story. financials,the standard chartered was down a little bit early on. some of the italian banks are halted. here is the bloomberg first world news with sebastian salek. seb: a new prime minister and finance chief in the aftermath of an influence peddling scandal. a close friend is at the middle of the allegations. the appointed prime minister was a former advisor. another becomes finance minister. will britain remain the preeminent financial sector after brexit? survey, 70 2% a great city of london will retain its role as the main hub for finance in the european union for at least five years.
but 78% said brexit would have a negative impact on u.k. financial markets. 82% said the e.u. will also be heard. reports suggest mark carney will leave u.k. interest rates unchanged through his time at the bank of england. inflation will hit 3% by the second quarter of next year, and the u.k. growth will ship from consumers to trade. but the prediction is that rates will still be at 0.25% when carney leaves in june 2019. it is less than a year before the german election, and immigration and turkey remain high on the agenda. the code leader of germany's green party says turkey is a long way from joining the e.u. it is not realistic to expect turkey to join the europeans. , thatot see that erdogan turkey is moving toward europe. turkey is moving far away from europe, discussing the death penalty, cracking down newspapers, opposition
politicians -- just elected mayors lose their jobs because our demand is not democracy. seb: global news powered by more than 2600 journalists and analysts in more than 120 countries. this is bloomberg. a swiss-based asset manager is adding a new quality fund. it expects to return more than 10%. he currently manages seven process -- seven investment funds. the guy that runs them is sitting next to me. good morning. you are here for lme week. last year was horrible. everybody was crying into their champagne. this year, they are drinking the champagne rather than crying into it. how much difference does a year may? christoph: it has been through the worst so far. sentiment is improving slightly. i would say the miners are doing better because they have done their homework. fxsee the emerging market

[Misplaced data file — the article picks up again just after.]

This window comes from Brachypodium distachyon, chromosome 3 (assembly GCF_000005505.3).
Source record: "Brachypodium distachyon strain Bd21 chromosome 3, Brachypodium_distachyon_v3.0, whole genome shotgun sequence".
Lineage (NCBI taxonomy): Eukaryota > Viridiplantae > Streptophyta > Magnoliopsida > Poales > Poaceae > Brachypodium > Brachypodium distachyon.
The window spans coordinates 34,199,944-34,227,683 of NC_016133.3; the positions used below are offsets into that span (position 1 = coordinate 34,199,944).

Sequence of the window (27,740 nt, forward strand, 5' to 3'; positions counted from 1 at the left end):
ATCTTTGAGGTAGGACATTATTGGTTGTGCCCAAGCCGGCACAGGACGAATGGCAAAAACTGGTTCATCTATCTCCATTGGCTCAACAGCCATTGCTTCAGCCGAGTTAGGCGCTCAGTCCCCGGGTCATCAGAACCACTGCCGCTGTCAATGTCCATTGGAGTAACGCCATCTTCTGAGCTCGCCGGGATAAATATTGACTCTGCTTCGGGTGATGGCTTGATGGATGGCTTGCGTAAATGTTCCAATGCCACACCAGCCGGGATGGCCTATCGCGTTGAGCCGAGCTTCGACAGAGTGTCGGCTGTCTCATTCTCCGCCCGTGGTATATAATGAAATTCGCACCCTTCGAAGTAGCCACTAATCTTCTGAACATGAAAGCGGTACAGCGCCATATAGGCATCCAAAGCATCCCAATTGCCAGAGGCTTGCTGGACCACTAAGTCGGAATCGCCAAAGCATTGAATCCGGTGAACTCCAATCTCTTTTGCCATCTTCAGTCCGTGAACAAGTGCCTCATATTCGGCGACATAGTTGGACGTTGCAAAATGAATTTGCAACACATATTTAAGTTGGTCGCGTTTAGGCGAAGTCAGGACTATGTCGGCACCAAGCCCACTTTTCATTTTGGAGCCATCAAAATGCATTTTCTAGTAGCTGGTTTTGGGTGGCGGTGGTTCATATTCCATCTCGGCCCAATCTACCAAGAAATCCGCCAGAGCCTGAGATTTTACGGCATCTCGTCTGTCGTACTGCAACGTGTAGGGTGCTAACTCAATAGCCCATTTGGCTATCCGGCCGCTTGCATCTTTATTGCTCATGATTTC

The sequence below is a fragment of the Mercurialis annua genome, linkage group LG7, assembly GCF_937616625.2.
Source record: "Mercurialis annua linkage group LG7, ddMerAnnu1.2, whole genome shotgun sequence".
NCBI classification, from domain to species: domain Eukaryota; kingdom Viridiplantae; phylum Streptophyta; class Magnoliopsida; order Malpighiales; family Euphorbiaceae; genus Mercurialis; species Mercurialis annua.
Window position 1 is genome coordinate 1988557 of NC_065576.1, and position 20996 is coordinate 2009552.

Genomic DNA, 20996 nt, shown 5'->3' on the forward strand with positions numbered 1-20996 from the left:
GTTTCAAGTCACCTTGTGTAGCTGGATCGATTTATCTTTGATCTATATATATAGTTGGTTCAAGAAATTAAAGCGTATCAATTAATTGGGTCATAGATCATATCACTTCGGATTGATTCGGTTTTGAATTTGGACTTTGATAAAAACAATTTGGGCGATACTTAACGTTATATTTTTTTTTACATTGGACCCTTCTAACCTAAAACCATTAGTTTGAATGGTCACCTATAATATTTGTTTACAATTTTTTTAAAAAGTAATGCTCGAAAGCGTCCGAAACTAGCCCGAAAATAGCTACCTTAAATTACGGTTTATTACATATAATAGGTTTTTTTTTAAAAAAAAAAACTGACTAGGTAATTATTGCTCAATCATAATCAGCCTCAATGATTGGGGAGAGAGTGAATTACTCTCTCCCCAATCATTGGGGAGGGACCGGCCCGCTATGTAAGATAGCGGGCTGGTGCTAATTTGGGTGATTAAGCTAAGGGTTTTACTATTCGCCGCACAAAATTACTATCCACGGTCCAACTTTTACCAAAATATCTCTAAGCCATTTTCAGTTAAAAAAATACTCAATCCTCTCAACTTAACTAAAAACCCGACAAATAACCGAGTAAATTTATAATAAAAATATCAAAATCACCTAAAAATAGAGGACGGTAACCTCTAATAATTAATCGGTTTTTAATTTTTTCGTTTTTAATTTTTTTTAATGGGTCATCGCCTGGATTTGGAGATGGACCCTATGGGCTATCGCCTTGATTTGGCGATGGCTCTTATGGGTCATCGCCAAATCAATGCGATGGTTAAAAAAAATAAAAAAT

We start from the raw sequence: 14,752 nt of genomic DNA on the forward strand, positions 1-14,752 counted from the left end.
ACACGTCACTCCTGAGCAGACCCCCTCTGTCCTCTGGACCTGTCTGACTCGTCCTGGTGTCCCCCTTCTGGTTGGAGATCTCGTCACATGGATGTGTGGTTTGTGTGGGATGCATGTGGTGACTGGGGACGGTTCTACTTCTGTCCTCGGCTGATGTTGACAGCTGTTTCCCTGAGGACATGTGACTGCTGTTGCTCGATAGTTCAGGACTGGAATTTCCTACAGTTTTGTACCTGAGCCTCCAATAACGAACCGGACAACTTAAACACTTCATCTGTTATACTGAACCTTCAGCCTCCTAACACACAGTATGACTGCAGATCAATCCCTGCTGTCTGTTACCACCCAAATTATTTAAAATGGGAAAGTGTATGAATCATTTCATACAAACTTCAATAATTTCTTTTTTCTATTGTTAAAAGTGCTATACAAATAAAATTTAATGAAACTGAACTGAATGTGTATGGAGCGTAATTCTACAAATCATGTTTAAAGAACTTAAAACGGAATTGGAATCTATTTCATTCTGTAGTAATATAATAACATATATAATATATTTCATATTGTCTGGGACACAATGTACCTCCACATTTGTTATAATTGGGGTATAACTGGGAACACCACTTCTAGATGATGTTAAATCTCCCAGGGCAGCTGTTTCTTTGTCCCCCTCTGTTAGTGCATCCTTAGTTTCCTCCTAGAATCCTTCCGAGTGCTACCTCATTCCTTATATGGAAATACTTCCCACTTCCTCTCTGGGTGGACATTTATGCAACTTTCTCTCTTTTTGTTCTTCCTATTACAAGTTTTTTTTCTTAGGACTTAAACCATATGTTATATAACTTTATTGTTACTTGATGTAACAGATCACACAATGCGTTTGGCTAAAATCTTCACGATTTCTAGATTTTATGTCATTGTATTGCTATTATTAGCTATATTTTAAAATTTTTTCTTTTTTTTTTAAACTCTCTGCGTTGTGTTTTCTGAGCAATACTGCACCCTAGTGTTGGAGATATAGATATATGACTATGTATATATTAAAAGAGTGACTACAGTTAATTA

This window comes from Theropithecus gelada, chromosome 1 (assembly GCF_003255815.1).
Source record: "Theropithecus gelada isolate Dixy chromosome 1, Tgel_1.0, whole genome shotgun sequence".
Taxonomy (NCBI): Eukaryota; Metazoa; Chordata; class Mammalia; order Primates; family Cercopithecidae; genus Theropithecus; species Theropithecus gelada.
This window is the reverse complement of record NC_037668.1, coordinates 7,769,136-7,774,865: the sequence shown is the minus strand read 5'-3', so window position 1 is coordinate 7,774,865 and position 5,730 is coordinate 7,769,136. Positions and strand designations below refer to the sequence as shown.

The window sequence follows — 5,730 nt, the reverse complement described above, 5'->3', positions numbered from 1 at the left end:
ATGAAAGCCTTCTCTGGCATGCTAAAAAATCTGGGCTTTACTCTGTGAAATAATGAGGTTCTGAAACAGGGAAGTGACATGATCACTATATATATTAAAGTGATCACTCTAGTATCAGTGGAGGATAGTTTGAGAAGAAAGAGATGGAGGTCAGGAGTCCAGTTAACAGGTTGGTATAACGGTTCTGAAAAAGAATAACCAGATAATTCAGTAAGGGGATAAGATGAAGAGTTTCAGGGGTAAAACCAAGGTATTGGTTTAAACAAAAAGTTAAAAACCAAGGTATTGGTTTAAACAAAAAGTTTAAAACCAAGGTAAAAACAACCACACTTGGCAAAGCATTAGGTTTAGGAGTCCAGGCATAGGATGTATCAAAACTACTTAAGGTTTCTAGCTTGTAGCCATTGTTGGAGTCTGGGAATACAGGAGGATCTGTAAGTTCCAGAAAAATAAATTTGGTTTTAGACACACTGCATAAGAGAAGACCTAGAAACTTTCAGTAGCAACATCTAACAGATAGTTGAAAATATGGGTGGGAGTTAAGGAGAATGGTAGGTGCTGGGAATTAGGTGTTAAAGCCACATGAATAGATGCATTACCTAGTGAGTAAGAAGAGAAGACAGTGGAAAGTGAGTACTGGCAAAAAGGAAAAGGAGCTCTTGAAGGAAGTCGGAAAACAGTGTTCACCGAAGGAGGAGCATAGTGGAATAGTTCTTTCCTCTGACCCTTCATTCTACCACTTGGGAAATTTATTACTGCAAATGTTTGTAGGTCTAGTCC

has helped most of the companies to produce cheaper. we see that funding costs are cheaper. i would say the once struggling most is the trade, the metal merchants. they are not doing well because margins are really compressing. we have seen more compression in the industry. the conception side is really quite stable. china is doing as it has in previous years. it is not study. the u.s. is quite stable. europe is still chipping away. from that point of view, i would say we are in a constructive market. guy: how do i make 10% in commodities? christoph: i would say you have to look at spreads. i think there would be a strong distortion between individual commodities. you see that this year, when metals like team that went up 60%. that in itself bears a lot of how to goyou know long and short the commodities. the second is, if you look at
relative value between commodity sectors -- you look at the agricultural space versus the mental space, which in itself is no direct correlation. commodityltural products have been treated since metals, there is a pattern. caroline: i want to go back to a comment you made about china. you see manufacturing is going relatively great guns at the moment, in terms of pmi numbers in china. that seems to go in long -- in lockstep with the metals. you see how they seem to be dragging each other higher. today, metals go a little bit lower. we are seeing the metals index trading up, and chinese pmi doing the same. how much is this banked on china's ongoing strength? or how much do you look at a global outlook in terms of the economy? christoph: with china, you need to understand the cyclicality of how flow enters china.